Strategic management courses teach students how managers create and implement business strategies. Learners explore various analytical tools, identify possible external factors, evaluate competitors and market conditions, and develop projections that indicate long-term prospects.
In a fraud examination course, students hone their fraud awareness and identification skills. They learn about the legalities surrounding financial fraud, what to look for, and prevention and risk minimization strategies. Learners may also explore investigation processes through case studies.
Students taking financial analysis courses learn how to assess an organization's financial health from financial statements. They may also examine how to use financial data for predictions and forecasts. They look at case studies, use common tools, and familiarize themselves with popular techniques.
This course covers communication methods for accounting professionals in various contexts. Students learn to present financial information in a digestible and convincing manner, looking at the best techniques and applications to do so. This training may also cover common business settings, such as meetings with shareholders and consumer groups.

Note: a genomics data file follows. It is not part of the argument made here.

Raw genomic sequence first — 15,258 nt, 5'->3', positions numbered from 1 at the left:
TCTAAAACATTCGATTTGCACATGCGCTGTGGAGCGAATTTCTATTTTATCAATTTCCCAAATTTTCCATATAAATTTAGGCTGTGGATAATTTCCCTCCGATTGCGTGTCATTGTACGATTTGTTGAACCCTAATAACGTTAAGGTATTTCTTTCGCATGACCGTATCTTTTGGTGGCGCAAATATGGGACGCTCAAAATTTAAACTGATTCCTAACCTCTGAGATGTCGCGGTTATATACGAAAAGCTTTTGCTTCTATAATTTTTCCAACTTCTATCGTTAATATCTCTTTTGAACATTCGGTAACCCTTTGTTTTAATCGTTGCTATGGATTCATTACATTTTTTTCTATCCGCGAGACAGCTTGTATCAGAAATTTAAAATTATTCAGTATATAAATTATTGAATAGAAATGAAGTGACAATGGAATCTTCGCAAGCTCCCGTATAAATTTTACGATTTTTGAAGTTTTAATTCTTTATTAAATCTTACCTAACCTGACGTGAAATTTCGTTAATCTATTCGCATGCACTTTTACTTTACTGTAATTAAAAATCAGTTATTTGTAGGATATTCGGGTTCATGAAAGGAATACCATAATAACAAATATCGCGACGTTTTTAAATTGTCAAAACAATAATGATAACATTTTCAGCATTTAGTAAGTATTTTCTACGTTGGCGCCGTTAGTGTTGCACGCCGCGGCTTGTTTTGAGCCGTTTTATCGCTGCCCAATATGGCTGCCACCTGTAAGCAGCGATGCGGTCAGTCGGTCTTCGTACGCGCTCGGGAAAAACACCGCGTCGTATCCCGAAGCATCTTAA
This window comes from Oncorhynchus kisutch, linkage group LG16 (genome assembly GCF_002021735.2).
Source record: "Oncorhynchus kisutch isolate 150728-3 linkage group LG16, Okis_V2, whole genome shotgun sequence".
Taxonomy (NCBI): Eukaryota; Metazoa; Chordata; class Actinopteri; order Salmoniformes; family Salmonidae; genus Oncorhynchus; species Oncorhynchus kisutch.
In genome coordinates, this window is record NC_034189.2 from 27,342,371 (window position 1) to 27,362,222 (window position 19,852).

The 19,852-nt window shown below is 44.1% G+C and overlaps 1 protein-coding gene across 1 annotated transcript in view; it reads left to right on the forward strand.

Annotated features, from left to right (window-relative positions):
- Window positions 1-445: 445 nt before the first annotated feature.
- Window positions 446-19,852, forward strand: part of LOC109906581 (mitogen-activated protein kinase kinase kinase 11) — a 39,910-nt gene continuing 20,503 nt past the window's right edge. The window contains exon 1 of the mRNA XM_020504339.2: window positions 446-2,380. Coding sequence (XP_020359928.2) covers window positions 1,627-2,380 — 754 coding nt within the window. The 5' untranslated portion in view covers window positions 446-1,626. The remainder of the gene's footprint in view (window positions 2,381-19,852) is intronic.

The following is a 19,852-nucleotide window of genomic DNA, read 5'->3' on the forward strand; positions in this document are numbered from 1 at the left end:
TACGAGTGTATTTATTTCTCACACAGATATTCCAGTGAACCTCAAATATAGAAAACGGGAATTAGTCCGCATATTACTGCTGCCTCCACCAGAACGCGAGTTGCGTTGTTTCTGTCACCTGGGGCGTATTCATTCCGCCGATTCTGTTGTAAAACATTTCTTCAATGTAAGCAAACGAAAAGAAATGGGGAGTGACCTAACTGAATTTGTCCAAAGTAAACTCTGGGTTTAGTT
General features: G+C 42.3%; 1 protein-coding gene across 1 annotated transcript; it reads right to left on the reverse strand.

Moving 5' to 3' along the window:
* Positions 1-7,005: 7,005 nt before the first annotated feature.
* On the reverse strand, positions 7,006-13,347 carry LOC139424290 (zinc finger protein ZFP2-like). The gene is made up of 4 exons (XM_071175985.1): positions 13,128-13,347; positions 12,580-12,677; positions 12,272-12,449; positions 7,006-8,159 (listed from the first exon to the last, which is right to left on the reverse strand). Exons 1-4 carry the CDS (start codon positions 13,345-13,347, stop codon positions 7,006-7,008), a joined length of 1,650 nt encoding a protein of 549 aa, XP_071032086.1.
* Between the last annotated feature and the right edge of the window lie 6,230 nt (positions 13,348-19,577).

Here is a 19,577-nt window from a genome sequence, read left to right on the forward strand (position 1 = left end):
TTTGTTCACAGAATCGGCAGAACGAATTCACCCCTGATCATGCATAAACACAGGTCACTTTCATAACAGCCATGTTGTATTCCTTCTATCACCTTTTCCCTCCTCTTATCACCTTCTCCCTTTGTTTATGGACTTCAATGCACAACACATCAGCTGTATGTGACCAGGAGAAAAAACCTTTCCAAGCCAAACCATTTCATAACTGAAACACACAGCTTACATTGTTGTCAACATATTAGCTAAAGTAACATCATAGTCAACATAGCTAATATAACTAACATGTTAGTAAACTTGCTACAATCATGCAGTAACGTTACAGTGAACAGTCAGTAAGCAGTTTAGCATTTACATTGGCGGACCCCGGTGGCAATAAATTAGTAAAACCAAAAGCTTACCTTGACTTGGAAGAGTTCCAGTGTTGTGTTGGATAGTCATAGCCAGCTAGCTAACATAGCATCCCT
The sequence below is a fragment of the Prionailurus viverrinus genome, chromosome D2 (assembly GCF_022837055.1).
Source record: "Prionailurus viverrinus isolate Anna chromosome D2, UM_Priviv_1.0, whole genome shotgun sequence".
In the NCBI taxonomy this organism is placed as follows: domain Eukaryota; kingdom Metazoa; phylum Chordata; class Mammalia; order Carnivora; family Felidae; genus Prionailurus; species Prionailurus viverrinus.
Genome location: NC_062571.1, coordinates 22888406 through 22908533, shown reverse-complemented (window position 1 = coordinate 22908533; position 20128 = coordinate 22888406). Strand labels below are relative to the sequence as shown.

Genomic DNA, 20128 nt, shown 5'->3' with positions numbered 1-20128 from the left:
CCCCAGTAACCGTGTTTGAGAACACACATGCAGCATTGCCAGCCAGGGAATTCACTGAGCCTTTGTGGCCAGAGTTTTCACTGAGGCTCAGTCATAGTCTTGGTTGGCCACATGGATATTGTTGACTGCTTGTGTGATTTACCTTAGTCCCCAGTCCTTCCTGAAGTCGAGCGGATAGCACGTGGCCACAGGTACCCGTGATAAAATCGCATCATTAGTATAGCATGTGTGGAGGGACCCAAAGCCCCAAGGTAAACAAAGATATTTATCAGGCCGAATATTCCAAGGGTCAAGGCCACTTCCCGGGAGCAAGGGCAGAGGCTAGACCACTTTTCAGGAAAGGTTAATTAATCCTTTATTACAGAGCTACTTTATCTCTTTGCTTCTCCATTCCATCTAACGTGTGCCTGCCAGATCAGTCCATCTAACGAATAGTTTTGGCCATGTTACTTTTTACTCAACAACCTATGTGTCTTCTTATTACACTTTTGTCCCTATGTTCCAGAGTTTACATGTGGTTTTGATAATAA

In nonprofit accounting courses, learners engage with the unique issues and situations faced by nonprofit accountants. In addition to observing how new contexts change accounting fundamentals, they also delve into nonprofit revenues, internal service funds, long-term debts, and budgetary control.
Master's Degree in Accounting
A master's degree in accounting covers more advanced topics in the field, equipping students to take on the most complex projects and in-demand positions, such as management-level accounting and finance roles. Program requirements can vary significantly, but most master's degrees require 36-45 credits and take under two years to complete.